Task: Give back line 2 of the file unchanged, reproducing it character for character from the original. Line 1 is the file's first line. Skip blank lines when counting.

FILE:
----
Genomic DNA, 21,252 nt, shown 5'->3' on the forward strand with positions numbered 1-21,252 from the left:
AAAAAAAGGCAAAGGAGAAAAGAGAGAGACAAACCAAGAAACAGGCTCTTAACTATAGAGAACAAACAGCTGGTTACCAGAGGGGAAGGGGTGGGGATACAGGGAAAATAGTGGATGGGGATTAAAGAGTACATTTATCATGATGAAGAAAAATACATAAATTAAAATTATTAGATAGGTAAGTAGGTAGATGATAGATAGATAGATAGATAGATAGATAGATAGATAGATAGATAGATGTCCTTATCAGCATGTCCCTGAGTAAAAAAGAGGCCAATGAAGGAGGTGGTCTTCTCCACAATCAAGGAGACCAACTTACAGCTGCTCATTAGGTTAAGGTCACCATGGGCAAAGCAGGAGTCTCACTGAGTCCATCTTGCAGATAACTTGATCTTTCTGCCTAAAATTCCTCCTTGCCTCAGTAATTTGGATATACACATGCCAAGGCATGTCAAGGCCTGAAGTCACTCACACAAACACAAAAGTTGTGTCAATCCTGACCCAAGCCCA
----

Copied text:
AAAAAAAGGCAAAGGAGAAAAGAGAGAGACAAACCAAGAAACAGGCTCTTAACTATAGAGAACAAACAGCTGGTTACCAGAGGGGAAGGGGTGGGGATACAGGGAAAATAGTGGATGGGGATTAAAGAGTACATTTATCATGATGAAGAAAAATACATAAATTAAAATTATTAGATAGGTAAGTAGGTAGATGATAGATAGATAGATAGATAGATAGATAGATAGATAGATAGATAGATGTCCTTATCAGCATGTCCCTGAGTAAAAAAGAGGCCAATGAAGGAGGTGGTCTTCTCCACAATCAAGGAGACCAACTTACAGCTGCTCATTAGGTTAAGGTCACCATGGGCAAAGCAGGAGTCTCACTGAGTCCATCTTGCAGATAACTTGATCTTTCTGCCTAAAATTCCTCCTTGCCTCAGTAATTTGGATATACACATGCCAAGGCATGTCAAGGCCTGAAGTCACTCACACAAACACAAAAGTTGTGTCAATCCTGACCCAAGCCCA